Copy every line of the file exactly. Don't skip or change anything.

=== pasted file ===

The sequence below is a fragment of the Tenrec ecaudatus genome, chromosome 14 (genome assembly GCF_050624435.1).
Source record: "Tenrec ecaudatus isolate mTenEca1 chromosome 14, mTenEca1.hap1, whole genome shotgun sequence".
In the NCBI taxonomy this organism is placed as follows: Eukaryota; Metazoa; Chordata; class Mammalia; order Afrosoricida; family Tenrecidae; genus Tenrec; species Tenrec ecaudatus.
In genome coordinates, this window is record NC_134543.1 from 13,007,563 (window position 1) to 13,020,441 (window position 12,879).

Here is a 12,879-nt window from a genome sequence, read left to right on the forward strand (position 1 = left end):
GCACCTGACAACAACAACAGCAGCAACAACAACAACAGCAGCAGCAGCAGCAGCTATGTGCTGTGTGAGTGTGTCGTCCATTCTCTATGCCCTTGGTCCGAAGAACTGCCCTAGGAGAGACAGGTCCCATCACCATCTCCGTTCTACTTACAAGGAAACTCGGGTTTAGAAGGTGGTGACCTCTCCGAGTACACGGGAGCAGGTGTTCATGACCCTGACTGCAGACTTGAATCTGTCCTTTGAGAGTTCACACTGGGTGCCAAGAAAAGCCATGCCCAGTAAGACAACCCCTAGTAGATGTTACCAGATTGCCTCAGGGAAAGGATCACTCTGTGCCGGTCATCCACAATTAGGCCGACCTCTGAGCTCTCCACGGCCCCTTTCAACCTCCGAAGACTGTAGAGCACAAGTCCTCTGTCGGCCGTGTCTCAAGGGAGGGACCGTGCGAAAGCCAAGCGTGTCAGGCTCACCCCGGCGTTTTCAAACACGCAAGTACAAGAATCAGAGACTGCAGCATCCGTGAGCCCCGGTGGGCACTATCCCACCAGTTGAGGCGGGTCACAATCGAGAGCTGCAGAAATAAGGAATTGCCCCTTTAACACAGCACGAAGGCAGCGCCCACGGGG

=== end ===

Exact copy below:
The sequence below is a fragment of the Tenrec ecaudatus genome, chromosome 14 (genome assembly GCF_050624435.1).
Source record: "Tenrec ecaudatus isolate mTenEca1 chromosome 14, mTenEca1.hap1, whole genome shotgun sequence".
In the NCBI taxonomy this organism is placed as follows: Eukaryota; Metazoa; Chordata; class Mammalia; order Afrosoricida; family Tenrecidae; genus Tenrec; species Tenrec ecaudatus.
In genome coordinates, this window is record NC_134543.1 from 13,007,563 (window position 1) to 13,020,441 (window position 12,879).

Here is a 12,879-nt window from a genome sequence, read left to right on the forward strand (position 1 = left end):
GCACCTGACAACAACAACAGCAGCAACAACAACAACAGCAGCAGCAGCAGCAGCTATGTGCTGTGTGAGTGTGTCGTCCATTCTCTATGCCCTTGGTCCGAAGAACTGCCCTAGGAGAGACAGGTCCCATCACCATCTCCGTTCTACTTACAAGGAAACTCGGGTTTAGAAGGTGGTGACCTCTCCGAGTACACGGGAGCAGGTGTTCATGACCCTGACTGCAGACTTGAATCTGTCCTTTGAGAGTTCACACTGGGTGCCAAGAAAAGCCATGCCCAGTAAGACAACCCCTAGTAGATGTTACCAGATTGCCTCAGGGAAAGGATCACTCTGTGCCGGTCATCCACAATTAGGCCGACCTCTGAGCTCTCCACGGCCCCTTTCAACCTCCGAAGACTGTAGAGCACAAGTCCTCTGTCGGCCGTGTCTCAAGGGAGGGACCGTGCGAAAGCCAAGCGTGTCAGGCTCACCCCGGCGTTTTCAAACACGCAAGTACAAGAATCAGAGACTGCAGCATCCGTGAGCCCCGGTGGGCACTATCCCACCAGTTGAGGCGGGTCACAATCGAGAGCTGCAGAAATAAGGAATTGCCCCTTTAACACAGCACGAAGGCAGCGCCCACGGGG